No Computer Skills: You need computer skills to be a successful graphic designer and a great way to acquire these skills is by reading tutorials, books and of course, practice. I repeat again… tutorials, books and practice. By reading tutorials and books you gain more knowledge of the softwares and get better as a graphic designer. Try to get first hand experience off another professional designer – a great way to do this is ask for work experience at your local design studio, they are usually more than happy to help. Another thing I did was to get free stock items and deconstruct them to see how they were made, this opened a whole new world for me. Last of all… Practice, Practice, Practice.
Tutorial Websites I Use And Recommend:
Book To Learn Softwares That I Use And Recommend:
Do not have a reputable portfolio: Every designer had to start somewhere and every designer started with nothing so you are not alone. Building your portfolio is probably the most important thing you do at University as this is how you will get a full time job once you leave. Portfolios are another topic in itself, however you can build it up by making up your own fictional graphic design briefs. Studios do not mind if your portfolio items are fictional as long as they are quality, trust me.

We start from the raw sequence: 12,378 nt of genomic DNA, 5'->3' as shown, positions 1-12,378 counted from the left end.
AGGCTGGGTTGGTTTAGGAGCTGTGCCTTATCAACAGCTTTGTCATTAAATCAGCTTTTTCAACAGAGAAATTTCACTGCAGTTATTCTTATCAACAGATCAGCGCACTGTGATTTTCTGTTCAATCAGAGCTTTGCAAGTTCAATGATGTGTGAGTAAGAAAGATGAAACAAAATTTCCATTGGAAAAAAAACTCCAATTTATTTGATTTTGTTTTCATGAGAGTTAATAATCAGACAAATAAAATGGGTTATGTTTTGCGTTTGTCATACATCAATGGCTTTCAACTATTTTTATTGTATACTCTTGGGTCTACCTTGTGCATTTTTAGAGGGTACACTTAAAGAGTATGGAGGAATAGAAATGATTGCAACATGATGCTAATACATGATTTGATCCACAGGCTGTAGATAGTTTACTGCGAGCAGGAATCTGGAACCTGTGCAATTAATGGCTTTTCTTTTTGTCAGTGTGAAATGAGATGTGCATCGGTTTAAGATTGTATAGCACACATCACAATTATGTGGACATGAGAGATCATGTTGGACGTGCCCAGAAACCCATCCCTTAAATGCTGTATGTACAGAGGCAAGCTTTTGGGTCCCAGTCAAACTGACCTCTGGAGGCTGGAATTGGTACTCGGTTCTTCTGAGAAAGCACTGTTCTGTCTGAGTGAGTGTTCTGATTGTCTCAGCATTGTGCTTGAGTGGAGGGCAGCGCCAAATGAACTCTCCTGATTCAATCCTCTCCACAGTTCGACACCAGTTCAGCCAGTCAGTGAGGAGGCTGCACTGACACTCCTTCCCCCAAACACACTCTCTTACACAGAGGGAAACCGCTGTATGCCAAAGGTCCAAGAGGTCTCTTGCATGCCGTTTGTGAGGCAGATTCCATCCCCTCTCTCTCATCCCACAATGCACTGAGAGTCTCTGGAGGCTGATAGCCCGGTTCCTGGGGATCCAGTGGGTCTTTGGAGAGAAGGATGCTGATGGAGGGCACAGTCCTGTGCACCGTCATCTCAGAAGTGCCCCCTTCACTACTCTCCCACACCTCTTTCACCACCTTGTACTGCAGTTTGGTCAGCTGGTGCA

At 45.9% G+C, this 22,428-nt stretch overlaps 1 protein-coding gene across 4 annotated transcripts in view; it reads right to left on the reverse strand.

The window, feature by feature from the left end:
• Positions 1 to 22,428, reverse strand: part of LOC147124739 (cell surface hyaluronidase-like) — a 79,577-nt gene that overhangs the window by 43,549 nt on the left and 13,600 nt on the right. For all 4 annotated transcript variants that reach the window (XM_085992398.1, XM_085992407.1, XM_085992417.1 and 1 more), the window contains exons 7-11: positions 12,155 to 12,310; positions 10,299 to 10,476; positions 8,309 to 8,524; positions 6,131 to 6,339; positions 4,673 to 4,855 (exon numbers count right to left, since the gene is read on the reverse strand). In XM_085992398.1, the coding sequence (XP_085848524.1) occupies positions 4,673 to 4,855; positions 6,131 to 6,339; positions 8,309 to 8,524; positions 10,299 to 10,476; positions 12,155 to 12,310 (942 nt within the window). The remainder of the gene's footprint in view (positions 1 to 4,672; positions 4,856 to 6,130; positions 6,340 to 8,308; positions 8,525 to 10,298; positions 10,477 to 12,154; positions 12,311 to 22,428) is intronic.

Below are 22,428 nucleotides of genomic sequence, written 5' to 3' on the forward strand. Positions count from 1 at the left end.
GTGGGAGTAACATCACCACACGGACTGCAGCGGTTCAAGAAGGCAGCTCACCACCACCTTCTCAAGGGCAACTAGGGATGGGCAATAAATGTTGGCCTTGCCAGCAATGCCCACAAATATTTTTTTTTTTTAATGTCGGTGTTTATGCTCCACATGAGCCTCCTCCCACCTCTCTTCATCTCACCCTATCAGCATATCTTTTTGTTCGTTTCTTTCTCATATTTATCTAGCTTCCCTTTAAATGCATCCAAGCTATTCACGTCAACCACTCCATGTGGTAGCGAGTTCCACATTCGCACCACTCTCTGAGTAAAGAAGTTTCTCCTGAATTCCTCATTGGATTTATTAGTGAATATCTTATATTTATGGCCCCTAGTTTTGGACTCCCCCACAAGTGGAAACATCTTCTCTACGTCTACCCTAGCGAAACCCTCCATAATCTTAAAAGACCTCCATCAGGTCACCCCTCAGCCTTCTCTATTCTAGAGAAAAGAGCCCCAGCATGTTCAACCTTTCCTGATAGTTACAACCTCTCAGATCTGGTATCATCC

Forums: To build your portfolio up you can get some small paying jobs (between $15 to $200) on Digital Point Forums.
No Knowledge About Clients Or Time-Management: Nearly every graphic design graduate lacks these skills… This is where experience is the key and there is no way to get better experience than to gain work experience at your local design/print store – just drop in and ask, you will be surprised how happy they are to hear from you – just mention your a graphic design student and wishing to learn some new things. By working there you will learn all about dealing with clients, time management and the design industry – the big picture.